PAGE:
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posted: 3/27/2014 1:18 PM

Seniors at Oakton Place Stay "Tied In" to Community through Rosary Making

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  • Richard Sackal strings rosaries at Oakton PlaceAndrea Hug

    Richard Sackal strings rosaries at Oakton PlaceAndrea Hug

Andrea Hug

For the past 8 years, seniors at Oakton Place in Des Plaines have been making rosaries with the help of the talented people from St. Raymond de Penafort in Mount Prospect. Seniors at Oakton Place strings approximately 1,200 rosaries each year, and those rosaries reach locations all over the world including Haiti, China and Ireland and locally to prisons, schools and prayer groups. Most recently, the rosaries accompanied food and other supplies delivered to Central Illinois after their devastating tornado. For seniors at Oakton Place, making rosaries is an opportunity to be part of the wider community making a difference as they share their time and talent.
It all started in 1996 when Rose Urban was in Florida and felt called to learn how to make a Mission Rosary out of string and plastic beads. She brought that skill back to her home parish, St. Raymond's. Now, 18 years later, that group has grown to 35 regular Rosary Makers who continue to meet every Tuesday at St. Raymond's to craft beautiful handmade Rosaries. The current coordinator, Evelyn Mutzabaugh, said that when the group meets they pray for the needs of the community while enjoying one another's company.
The Rosary is one of the most cherished prayers of the Catholic Church. Prayer beads help count the repeated prayers to aid in meditation on the life, death and resurrection of Jesus Christ. Catholics often pray this prayer together or individually.
After the group at St. Raymond's had been stringing beads for 10 years, Rose Marie Petitte, one of the founding members, offered to teach residents of Oakton Place "the ropes" on a weekly basis. Residents at Oakton come together to learn how to make the rosaries and engage with one another and share their spiritual journey. "At Oakton Place we strive to integrate mind, body and spirit. In creating rosary beads to be used all over the world, our seniors are integrating all 3 spheres, remaining active, purposeful and useful, while deepening their own faith. We are grateful to St. Raymond's for helping us help," said executive director Jay Lewkowitz.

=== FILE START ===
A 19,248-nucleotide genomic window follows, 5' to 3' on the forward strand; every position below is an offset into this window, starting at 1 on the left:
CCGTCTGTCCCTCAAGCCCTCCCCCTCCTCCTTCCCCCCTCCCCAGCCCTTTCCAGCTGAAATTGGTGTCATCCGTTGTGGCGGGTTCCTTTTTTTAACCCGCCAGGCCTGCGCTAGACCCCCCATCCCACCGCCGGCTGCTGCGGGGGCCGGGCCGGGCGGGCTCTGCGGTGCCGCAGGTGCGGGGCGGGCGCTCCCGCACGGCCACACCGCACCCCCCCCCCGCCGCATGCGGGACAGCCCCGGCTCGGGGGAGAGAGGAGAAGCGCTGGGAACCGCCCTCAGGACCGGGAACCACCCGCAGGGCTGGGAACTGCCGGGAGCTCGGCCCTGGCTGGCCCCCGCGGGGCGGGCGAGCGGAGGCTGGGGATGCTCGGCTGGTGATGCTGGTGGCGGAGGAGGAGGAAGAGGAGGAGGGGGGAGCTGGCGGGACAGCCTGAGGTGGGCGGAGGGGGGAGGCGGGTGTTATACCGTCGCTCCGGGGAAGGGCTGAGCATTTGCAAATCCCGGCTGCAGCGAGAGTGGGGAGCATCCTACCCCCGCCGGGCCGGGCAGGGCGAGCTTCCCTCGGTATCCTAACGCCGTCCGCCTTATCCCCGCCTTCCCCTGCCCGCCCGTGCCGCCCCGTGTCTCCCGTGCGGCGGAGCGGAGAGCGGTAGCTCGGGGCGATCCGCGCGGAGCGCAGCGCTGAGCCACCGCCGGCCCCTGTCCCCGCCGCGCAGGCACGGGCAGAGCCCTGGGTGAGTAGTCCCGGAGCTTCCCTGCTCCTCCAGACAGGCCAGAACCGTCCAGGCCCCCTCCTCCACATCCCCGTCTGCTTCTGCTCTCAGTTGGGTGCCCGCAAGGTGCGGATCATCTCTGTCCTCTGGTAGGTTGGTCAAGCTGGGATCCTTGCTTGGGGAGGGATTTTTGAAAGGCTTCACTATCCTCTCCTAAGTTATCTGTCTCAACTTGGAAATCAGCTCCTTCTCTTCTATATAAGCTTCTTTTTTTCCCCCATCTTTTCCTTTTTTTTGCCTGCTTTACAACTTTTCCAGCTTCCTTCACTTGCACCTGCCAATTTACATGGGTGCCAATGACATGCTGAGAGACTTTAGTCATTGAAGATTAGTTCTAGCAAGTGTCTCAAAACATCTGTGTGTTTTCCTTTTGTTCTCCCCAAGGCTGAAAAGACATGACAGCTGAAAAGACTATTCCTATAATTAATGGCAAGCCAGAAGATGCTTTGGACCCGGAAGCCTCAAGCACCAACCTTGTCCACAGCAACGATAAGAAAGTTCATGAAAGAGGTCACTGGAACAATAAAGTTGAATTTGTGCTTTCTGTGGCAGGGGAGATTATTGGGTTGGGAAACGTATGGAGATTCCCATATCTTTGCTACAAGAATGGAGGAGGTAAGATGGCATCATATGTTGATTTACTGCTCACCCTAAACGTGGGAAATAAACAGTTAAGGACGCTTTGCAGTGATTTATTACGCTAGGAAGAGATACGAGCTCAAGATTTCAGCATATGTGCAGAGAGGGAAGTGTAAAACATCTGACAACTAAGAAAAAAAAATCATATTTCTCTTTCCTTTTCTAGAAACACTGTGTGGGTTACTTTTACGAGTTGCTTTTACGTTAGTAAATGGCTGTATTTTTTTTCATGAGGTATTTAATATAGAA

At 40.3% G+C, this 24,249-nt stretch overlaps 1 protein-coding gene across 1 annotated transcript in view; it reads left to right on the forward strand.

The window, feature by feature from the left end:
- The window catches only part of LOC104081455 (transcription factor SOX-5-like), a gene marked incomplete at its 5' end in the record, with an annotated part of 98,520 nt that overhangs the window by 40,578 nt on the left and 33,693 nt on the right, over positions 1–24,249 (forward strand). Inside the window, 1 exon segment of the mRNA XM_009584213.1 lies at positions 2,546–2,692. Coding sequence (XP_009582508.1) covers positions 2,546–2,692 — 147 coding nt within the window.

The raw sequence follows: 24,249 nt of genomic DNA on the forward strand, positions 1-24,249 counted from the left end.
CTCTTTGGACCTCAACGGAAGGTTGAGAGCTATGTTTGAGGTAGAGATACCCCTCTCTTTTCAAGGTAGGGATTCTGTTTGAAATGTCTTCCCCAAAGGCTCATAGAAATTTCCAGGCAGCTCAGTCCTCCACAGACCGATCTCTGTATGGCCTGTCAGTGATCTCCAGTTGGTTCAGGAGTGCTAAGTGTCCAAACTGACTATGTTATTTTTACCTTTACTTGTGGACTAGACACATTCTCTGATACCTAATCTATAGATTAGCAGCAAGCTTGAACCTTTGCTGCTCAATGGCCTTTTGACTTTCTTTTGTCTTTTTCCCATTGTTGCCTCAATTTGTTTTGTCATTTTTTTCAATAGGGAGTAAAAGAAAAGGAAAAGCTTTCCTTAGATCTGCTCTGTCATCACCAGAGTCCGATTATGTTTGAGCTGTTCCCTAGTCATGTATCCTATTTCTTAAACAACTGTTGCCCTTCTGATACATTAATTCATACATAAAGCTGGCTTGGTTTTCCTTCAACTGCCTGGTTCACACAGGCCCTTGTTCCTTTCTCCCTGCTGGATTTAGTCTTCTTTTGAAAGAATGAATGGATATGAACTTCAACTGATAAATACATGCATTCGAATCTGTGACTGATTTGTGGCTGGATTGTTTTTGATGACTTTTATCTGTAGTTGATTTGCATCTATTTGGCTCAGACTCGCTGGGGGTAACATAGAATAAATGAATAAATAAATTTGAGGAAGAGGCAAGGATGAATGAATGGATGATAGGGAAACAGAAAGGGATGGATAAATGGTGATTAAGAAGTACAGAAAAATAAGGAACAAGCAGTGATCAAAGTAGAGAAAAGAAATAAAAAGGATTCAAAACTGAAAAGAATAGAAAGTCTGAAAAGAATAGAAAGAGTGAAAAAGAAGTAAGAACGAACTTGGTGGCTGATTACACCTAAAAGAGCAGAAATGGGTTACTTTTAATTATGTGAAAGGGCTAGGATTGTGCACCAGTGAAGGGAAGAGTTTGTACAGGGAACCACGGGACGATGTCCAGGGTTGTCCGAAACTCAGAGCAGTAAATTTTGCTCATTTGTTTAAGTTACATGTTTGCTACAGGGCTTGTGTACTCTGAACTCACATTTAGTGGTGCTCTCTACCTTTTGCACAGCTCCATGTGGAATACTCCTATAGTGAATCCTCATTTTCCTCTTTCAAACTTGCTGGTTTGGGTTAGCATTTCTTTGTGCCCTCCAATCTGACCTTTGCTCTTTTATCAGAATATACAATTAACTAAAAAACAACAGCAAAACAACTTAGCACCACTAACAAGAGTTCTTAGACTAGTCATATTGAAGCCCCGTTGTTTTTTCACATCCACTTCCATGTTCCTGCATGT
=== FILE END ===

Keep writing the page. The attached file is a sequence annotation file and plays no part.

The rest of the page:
Mrs. Petitte and Mrs. Mutzabaugh deliver supplies to Oakton Place and teach residents how to create the well-known prayer beads. Later, they return to Oakton Pavilion to pick up the residents' handiwork for distribution. Those Rosaries have found their ways to local ministries and to the mission fields. In the 18 years since the Rosary Maker Group's founding, over 161,000 rosaries have been lovingly made and distributed free of charge.
"Many people receiving our rosaries learn how to pray for the first time, feel a sense of hope, begin to seek a deeper relationship with God, or return to Church. The rosary seems to be an evangelical tool, and all the rosary makers feel privileged and blessed to be participating in this wonderful ministry of peace," stated Mrs. Mutzabaugh.

Supplies to make the Rosaries cost over $2,500 per year (including shipping costs) for an annual distribution of approximately 18,000 rosaries. Donations come from many generous sources and give the Rosary Makers the supplies to continue their mission.
It is a fun activity that gives an opportunity to share one's handiwork as an expression of faith, hope and love. If you are interested in learning more or making a donation, please contact Evelyn at St. Raymond's Church by calling 847-392-4554 or email at mutzyclan